The Futureheads

The Futureheads


The Futureheads bow down to the post-punk/New Wave totem, and Matt Wright gives them a little kick in the ass.

Midway through "Meantime," the fifth track off the Futureheads' self-titled debut album, a question is posed: "You are a decent person/ And you have a function/ Why do we say hello?" It's a subtle hook, a quick moment of introspection to counter the catchy guitar riffs and insistent dance beats that make up the rest of the song. The Futureheads play great pop music, easy to dance to and fun to sing along with, despite the obscure lyrics and funny North England accents. Overall, the album's sound is similarly smart and propulsive, combining post-punk and New Wave influences like XTC and Gang of Four with a driving punk energy reminiscent of Fugazi. Which brings us back to the question: The Futureheads are a decent band, and they certainly have a function, but why do they say hello? With a million new releases coming out each week, and 50-plus years of rock history behind us, are they really bringing anything new to the table? Maybe, but not much. Because while this particular blend of record-geek signifiers has yet to be assembled in exactly this way, the fact remains that these are old sounds, tried and true.

The Futureheads are clearly not alone in this nostalgic approach to new music, as evidenced by the Rapture and their current tourmates Franz Ferdinand. But the trend is getting old. Hopefully, the Futureheads' next album will find them directing their obvious talents toward a more progressive sound. 'Til then, their answer on "Meantime" will suffice: "It's just a fashion that we follow that we should be forgetting/ But then you do it again/ You do the same again." (Matt Wright)



(Jet Set Records)

Luna cruises respectfully into the gloom-pop sunset, its head held high.

Rendezvous is to be Luna's last release, the band members having recently announced their impending retirement. Sporting an M.F.A. in communicating fascination, mild irritation, apathy and despondency, Luna now contends for whatever trophy goes to those excellent at that most challenging of social rituals: the goodbye. This release (the band's seventh full-length) offers fans a bittersweet lozenge of closure. Luna has aged, but gracefully so, relying on a substantial repertoire of timeless-but-stylish post-college guitar pop songs, accented by the disaffected coffee-shop drawl that is Dean Wareham's mumble-song.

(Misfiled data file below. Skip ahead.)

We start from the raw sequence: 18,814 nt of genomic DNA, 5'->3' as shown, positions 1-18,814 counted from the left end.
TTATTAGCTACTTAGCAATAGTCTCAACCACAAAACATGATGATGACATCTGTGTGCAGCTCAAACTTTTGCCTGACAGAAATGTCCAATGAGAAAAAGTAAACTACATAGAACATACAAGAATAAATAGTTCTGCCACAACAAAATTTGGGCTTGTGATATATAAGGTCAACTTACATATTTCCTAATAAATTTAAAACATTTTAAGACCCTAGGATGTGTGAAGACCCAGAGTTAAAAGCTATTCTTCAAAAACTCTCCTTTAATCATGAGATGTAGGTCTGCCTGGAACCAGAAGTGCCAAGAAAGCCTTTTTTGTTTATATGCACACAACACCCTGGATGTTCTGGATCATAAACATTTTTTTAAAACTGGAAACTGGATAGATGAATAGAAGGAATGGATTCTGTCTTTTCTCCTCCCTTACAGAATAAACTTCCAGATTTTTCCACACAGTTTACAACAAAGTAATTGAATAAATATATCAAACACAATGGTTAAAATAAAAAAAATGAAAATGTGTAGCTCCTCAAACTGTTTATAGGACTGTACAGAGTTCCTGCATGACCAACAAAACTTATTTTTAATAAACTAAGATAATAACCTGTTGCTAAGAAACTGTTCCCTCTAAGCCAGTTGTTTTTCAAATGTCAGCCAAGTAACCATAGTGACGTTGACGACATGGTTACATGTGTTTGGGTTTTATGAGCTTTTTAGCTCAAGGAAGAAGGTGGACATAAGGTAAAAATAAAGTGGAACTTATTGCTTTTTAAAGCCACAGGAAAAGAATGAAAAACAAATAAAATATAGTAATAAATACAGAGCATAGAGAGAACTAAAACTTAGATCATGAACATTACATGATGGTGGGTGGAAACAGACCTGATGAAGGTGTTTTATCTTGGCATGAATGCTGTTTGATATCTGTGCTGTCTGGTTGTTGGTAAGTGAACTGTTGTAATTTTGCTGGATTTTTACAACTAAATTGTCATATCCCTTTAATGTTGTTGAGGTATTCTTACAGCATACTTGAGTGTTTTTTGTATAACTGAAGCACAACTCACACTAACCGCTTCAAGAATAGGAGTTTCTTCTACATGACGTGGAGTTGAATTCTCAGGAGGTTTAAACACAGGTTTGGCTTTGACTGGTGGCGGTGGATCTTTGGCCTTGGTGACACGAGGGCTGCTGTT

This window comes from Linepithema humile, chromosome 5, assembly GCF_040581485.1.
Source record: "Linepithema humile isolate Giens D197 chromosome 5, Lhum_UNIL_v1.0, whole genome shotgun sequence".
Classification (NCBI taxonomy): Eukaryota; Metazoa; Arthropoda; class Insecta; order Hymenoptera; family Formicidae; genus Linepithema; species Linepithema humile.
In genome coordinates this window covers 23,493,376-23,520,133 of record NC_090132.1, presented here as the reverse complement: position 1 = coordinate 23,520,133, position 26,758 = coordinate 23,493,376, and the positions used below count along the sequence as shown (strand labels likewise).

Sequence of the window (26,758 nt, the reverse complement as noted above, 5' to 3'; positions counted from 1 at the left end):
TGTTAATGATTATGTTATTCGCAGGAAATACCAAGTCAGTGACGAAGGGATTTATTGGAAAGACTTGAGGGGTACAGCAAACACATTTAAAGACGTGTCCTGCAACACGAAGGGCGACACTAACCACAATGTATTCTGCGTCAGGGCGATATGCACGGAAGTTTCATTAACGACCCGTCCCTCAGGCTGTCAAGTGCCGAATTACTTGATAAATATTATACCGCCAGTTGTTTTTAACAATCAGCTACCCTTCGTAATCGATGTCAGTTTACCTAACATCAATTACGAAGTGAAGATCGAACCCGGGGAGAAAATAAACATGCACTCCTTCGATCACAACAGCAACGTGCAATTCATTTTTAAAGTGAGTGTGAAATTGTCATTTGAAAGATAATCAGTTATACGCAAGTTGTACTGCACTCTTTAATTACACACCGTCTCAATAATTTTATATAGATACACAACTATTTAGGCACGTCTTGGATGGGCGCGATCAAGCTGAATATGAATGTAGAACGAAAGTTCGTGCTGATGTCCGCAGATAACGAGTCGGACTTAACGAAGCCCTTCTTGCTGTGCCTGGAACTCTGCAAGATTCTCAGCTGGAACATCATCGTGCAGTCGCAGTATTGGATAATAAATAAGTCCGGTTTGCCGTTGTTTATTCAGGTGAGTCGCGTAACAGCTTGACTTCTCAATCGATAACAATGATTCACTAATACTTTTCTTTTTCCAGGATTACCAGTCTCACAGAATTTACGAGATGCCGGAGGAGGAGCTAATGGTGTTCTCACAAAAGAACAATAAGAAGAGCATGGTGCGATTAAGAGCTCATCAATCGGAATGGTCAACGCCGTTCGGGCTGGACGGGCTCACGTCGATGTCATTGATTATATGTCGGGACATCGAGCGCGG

The band's works have been of consistently high quality, and Rendezvous is no exception, containing some of its best work to date. The first track, "Malibu Love Nest," opens the album on a catchy note but is weighed down by a midtempo, adult-oriented presentation with a tad too much polish; it strolls along in a way that prepares the listener for the sort of late-career mediocre run-through that is the hallmark of sunset-riding legends. Fortunately, the party starts by song three with happy surprises popping up, including "Speedbumps," a song too good to promote to commercial radio. A top-down, avenue-cruising, mirrorshaded fist-pumper that's worth the price of the whole album, this is the song you'll absentmindedly hum to yourself for the next week. Rendezvous isn't a trailblazer, but it is wonderful for reminding the jaded how good gloomy pop can feel. (Corban Lester)

The Futureheads will be released Tuesday, Oct. 26.

Rendezvous will be released Tuesday, Oct. 26.